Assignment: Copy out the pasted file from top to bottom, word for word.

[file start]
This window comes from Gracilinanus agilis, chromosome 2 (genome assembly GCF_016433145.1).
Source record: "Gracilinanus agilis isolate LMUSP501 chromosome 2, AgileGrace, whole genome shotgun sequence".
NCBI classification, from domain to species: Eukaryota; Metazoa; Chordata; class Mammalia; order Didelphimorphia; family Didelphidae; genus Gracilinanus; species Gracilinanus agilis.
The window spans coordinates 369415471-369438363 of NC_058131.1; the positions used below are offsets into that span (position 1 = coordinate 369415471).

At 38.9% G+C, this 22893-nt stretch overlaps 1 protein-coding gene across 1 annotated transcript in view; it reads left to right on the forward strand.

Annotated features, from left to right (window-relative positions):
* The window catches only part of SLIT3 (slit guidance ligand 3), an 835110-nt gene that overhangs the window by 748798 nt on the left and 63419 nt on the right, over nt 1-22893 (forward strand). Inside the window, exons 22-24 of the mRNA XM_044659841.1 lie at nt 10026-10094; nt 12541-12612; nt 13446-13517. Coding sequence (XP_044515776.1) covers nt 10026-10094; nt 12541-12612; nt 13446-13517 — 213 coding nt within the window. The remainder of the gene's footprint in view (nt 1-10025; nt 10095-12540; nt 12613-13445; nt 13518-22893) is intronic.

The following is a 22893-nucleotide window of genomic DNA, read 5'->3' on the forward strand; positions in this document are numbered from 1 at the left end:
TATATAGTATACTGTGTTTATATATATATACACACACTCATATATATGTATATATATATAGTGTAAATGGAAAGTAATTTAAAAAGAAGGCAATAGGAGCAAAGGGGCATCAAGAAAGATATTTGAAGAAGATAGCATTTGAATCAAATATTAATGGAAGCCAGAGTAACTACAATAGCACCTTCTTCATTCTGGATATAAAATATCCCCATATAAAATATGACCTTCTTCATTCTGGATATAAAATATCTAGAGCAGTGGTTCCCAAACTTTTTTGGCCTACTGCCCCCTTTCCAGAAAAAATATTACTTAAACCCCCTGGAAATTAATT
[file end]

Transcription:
This window comes from Gracilinanus agilis, chromosome 2 (genome assembly GCF_016433145.1).
Source record: "Gracilinanus agilis isolate LMUSP501 chromosome 2, AgileGrace, whole genome shotgun sequence".
NCBI classification, from domain to species: Eukaryota; Metazoa; Chordata; class Mammalia; order Didelphimorphia; family Didelphidae; genus Gracilinanus; species Gracilinanus agilis.
The window spans coordinates 369415471-369438363 of NC_058131.1; the positions used below are offsets into that span (position 1 = coordinate 369415471).

At 38.9% G+C, this 22893-nt stretch overlaps 1 protein-coding gene across 1 annotated transcript in view; it reads left to right on the forward strand.

Annotated features, from left to right (window-relative positions):
* The window catches only part of SLIT3 (slit guidance ligand 3), an 835110-nt gene that overhangs the window by 748798 nt on the left and 63419 nt on the right, over nt 1-22893 (forward strand). Inside the window, exons 22-24 of the mRNA XM_044659841.1 lie at nt 10026-10094; nt 12541-12612; nt 13446-13517. Coding sequence (XP_044515776.1) covers nt 10026-10094; nt 12541-12612; nt 13446-13517 — 213 coding nt within the window. The remainder of the gene's footprint in view (nt 1-10025; nt 10095-12540; nt 12613-13445; nt 13518-22893) is intronic.

The following is a 22893-nucleotide window of genomic DNA, read 5'->3' on the forward strand; positions in this document are numbered from 1 at the left end:
TATATAGTATACTGTGTTTATATATATATACACACACTCATATATATGTATATATATATAGTGTAAATGGAAAGTAATTTAAAAAGAAGGCAATAGGAGCAAAGGGGCATCAAGAAAGATATTTGAAGAAGATAGCATTTGAATCAAATATTAATGGAAGCCAGAGTAACTACAATAGCACCTTCTTCATTCTGGATATAAAATATCCCCATATAAAATATGACCTTCTTCATTCTGGATATAAAATATCTAGAGCAGTGGTTCCCAAACTTTTTTGGCCTACTGCCCCCTTTCCAGAAAAAATATTACTTAAACCCCCTGGAAATTAATT